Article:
I don’t usually pay attention to DIY design software or apps for the amateur market. As a professional graphic designer (I have Adobe CC and am not afraid to use it), I find DIY apps limiting. Restrictive templates, limited fonts and images and the inability to customize layouts make it hard to actually create the design in my head.
Adobe Spark is a free, cloud-based suite of programs for creating social media-shareable graphics using your desktop computer or mobile device app. Visit the website and you’ll be knee-deep in marketing claims of “high-quality,” “professional” and “fast and easy.” But what can you really do with Spark?
What’s in the (virtual) box?
There are three apps in the suite: Spark Post, Spark Page and Spark Video. Let’s start with Spark Post.
Product: Spark Post
What does it do: Post allows the user to create single graphics suitable for social media. Potential uses include social media banners, web ads, invitations and any other single graphic consisting of image and words.
How it works: (Note—this sequence is how the app works on mobile devices, a.k.a. my iPad. The steps are a bit different using a desktop computer, and some additional editing options are available as well) Start with an image from one of several sources, including a search of Creative Commons images. Then choose a format from pre-sets (header or post for Facebook, Instagram, YouTube and others, original size or basic square). Next, apply a template with a pre-set layout, fonts and colors. Apply color filters and animations (again from pre-sets) and you’re done. Your work is saved on the Adobe Spark cloud. Share by posting immediately to Facebook or Twitter, email it, create a link to share or download the file for other uses.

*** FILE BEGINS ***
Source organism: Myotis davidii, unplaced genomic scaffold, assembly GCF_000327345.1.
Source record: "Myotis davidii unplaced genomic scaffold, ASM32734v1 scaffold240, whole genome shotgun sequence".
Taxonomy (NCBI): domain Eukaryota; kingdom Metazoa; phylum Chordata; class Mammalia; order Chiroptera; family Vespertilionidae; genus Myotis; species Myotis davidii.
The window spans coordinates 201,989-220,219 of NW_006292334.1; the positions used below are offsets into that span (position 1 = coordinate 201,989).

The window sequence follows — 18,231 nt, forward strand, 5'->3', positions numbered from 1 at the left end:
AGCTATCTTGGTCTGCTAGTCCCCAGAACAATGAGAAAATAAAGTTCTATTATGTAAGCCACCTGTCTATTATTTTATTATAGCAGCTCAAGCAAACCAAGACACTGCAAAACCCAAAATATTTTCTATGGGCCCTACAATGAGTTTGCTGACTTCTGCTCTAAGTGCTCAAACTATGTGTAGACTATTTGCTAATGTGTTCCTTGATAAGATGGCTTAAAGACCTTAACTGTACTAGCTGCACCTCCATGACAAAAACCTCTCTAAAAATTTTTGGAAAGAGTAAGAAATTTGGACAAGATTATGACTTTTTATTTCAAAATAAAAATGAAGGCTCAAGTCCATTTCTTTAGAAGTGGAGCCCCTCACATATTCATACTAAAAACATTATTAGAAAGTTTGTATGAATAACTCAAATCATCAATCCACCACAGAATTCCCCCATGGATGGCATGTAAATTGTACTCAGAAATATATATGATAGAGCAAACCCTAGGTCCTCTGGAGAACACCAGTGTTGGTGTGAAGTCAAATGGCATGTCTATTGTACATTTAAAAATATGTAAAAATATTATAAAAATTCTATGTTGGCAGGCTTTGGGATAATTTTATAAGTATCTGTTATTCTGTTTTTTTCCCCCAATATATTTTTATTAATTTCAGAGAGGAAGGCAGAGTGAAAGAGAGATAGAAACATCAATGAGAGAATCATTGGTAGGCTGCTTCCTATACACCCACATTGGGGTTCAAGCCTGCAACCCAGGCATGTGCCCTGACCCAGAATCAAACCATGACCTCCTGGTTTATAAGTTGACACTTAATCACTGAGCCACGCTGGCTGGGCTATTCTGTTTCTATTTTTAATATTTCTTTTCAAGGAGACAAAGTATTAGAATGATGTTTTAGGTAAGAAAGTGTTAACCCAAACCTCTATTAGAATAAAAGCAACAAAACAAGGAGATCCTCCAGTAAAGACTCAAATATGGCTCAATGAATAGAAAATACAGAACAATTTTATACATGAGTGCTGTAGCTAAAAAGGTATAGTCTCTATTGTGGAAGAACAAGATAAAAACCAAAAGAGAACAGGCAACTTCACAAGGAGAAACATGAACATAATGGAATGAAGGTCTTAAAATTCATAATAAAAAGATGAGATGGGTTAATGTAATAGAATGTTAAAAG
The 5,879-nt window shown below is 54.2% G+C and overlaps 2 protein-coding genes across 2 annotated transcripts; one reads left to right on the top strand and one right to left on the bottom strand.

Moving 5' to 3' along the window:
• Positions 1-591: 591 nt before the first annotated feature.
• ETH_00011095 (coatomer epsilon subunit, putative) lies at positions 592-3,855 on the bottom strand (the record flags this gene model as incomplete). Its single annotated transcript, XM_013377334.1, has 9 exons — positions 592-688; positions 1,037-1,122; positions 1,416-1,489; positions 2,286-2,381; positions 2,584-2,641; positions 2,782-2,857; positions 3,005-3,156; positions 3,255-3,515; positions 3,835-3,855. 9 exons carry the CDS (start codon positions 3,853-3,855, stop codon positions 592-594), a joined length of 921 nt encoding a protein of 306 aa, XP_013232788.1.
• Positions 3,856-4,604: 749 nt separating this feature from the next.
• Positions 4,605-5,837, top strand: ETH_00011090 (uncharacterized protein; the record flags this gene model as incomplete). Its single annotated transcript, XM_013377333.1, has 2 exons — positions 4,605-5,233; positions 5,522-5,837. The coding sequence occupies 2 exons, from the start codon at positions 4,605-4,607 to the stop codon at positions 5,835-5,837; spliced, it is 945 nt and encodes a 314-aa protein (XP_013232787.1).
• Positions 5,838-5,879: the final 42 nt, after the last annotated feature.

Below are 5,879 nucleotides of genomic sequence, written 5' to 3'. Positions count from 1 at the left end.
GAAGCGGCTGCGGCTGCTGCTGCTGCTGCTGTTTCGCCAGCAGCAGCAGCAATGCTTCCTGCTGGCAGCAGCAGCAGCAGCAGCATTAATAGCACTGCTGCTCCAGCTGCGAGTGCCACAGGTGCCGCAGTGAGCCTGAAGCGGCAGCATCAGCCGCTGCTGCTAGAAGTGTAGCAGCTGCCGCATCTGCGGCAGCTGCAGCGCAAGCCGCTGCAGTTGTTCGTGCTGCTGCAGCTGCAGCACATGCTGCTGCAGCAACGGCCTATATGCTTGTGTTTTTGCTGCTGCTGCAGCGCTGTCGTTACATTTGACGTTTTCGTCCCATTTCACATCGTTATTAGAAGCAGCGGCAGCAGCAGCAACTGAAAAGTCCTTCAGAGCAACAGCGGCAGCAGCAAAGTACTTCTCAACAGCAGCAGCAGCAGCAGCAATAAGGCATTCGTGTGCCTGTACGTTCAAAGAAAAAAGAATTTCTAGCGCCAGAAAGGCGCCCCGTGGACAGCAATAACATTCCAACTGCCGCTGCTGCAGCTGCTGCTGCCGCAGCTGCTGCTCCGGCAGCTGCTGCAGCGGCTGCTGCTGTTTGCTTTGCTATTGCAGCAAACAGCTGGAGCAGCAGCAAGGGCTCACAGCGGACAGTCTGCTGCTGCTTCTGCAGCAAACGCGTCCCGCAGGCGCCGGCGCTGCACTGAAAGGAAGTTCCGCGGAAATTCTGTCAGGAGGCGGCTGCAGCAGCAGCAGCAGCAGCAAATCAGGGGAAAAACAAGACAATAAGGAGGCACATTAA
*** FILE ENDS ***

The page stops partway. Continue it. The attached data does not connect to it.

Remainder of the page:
Strengths: It’s easy. You really can make something in minutes. The ability to access Creative Commons images is a nice touch. Anything that prevents stealing the work of others on the Internet is a good thing. And the preset sizes for common social media headers and posts are very handy.
Weaknesses: Layouts are minimally negotiable, and are non-negotiable if using the mobile app. If you can’t find a template that includes your preferred combination of colors, fonts and layouts, you’re out of luck. You can edit your text and that’s about it. If the template includes varied font sizes (see my example here), the system chooses which words to emphasize. If left up to me, I’d have chosen different words to highlight to communicate my message. Accessing the program via a desktop computer gives you a bit more control over the text boxes. You can resize, reshape and move boxes, as well as create additional boxes. You also get a bit of minimal typesetting control.
Inability to choose specific fonts and colors limits the ability to create brand-consistent graphics. While you can upload your own graphics (desktop version of the program only), if you have the capability to add your own custom colors and fonts to your images, you don’t need this app.
Verdict: This app is fine for non-professional uses. It’s easy, and a selection of limited-editability templates keeps those who lack design sense from adding more awful design to the world.
For those teaching graphic design, I struggle to think of a use for this particular app. The designs are too canned and edibility too limited to let student creativity shine. If anyone else can think of a use for this in a design classroom, please share!
If you are a designer like me, don’t throw out your Creative Suite subscription just yet. Designers need more control over visuals, this app allows little in the way of customization. Trying to create a graphic within the bounds of a client’s brand would be very difficult. Adobe Spark doesn’t have enough design options for your normal design output. Not a surprise, though, given this is a product for non-designers.
If you are a non-designer, Adobe Spark is worth a look.